|Department of Public Information • News and Media Division • New York|
Democracy essential to achieving fundamental goals of peace, human rights,
Development, says Secretary-General on international day
Following are UN Secretary-General Ban Ki-moon’s remarks at the General Assembly meeting on the first International Day of Democracy, in New York, 15 September:
It is an honour to join the General Assembly in celebration of this first International Day of Democracy. Let me thank the International Conference of New and Restored Democracies, and its chair, Qatar, for putting forward the resolution proposing this Day. Let me also pay tribute to the Community of Democracies, whose chair, Portugal, is also with us.
Supporting democracy is a central mission for the United Nations. Although the word democracy does not appear in our Charter, the United Nations does more than any other single organization to promote and strengthen democratic institutions and practices around the world.
Normative and consultative processes have ranged from numerous General Assembly resolutions to declarations at the Millennium Summit and the 2005 World Summit Outcome, which described democracy as a “universal value”.
These processes have been matched by an ever greater operational activity on the ground. A vast number of United Nations entities are engaged -- from the United Nations Development Programme to the Department of Political Affairs and the Department of Peacekeeping Operations, from the Office of the United Nations High Commissioner for Human Rights to the United NationsOffice on Drugs and Crime and the United Nations Development Fund for Women.
And the United Nations Democracy Fund, created just over two years ago, is now strongly supported by some 35 donors among Member States. These nations cover a broad range in size, wealth, population and geography -- from India to Italy, from Germany to Japan, from Korea to Qatar.
As we conduct our work, we must be mindful of a tendency in some parts of the world to question the very value of democracy. There is a perception among some in some countries that democracy has failed to improve peoples’ lives -- even where democracy was believed to have deep roots. Adding to that is the perception by some that democracy-building is foreign-sponsored political interference.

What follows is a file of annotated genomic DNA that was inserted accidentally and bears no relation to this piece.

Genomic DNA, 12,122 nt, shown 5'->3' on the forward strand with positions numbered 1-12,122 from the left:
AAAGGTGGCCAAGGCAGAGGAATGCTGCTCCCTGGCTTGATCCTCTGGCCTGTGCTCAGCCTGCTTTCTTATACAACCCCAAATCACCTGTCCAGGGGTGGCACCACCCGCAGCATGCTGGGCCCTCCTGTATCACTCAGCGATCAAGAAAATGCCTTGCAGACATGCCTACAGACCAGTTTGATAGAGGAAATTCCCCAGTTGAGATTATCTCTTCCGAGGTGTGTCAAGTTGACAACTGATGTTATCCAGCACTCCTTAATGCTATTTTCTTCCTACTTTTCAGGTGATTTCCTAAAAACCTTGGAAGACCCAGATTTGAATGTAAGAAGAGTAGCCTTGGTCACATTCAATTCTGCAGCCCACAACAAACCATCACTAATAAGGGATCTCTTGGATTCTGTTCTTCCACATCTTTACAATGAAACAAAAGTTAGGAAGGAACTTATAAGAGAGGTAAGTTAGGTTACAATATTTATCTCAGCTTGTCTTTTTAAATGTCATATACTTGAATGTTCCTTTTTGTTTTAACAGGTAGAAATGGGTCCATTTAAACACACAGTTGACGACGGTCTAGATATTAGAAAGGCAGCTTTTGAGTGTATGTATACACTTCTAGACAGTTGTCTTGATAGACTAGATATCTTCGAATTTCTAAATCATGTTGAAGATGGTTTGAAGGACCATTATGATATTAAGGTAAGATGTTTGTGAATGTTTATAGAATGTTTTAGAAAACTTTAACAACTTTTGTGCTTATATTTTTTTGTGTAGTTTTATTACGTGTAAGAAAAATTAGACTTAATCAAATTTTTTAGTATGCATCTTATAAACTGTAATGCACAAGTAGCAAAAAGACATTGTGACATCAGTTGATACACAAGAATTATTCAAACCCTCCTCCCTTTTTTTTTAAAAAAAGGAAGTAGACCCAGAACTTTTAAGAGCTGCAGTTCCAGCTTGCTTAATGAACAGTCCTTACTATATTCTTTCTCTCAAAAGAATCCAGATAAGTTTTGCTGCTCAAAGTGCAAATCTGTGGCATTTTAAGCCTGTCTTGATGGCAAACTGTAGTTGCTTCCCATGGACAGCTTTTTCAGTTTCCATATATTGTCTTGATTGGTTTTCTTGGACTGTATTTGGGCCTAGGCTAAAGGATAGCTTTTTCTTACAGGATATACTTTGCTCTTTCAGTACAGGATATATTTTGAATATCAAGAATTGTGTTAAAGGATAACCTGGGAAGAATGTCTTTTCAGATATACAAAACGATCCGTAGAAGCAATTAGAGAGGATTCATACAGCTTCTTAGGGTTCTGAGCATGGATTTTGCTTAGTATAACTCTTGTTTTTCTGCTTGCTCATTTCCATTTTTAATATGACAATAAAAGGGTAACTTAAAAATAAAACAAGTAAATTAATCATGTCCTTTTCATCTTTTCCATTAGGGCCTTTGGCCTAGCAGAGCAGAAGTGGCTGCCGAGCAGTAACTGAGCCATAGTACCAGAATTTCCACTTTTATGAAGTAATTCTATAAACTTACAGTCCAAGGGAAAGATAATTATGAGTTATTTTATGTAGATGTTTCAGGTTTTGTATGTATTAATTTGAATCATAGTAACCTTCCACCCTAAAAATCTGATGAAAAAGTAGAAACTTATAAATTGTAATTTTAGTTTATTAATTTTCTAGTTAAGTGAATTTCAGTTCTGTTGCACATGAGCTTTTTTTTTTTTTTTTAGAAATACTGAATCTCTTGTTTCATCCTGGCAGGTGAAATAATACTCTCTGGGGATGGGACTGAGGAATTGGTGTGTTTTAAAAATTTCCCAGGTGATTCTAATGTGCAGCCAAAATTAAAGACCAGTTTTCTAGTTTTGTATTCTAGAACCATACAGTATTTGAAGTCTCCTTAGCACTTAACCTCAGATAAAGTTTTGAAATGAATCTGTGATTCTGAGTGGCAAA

This makes it all the more essential that we always explain the rationale of our mission: that experience has taught us, time and again, that democracy is essential to achieving our fundamental goals of peace, human rights and development. Consolidated democracies do not go to war against each other. Human rights and the rule of law are best protected in democratic societies. And development is much likelier to take hold if people are given a genuine say in their own governance, and a chance to share in the fruits of progress.
Our mission, then, is to support democratic institutions in their work to ensure better lives for the population at large. By the same token, neither peace, nor development, nor democracy can be exported or imposed from abroad. National actors must be in the lead, backed by the will of the people -- including and especially through a strong and active civil society.
This International Day of Democracy is an opportunity to discuss and highlight the interactions between the agendas for democracy, peace and development, with a view to making them even more mutually reinforcing. It is an occasion to look at how the United Nations can optimize its role. Let us seize this Day and make the most of the focus it offers on our mission for democracy.
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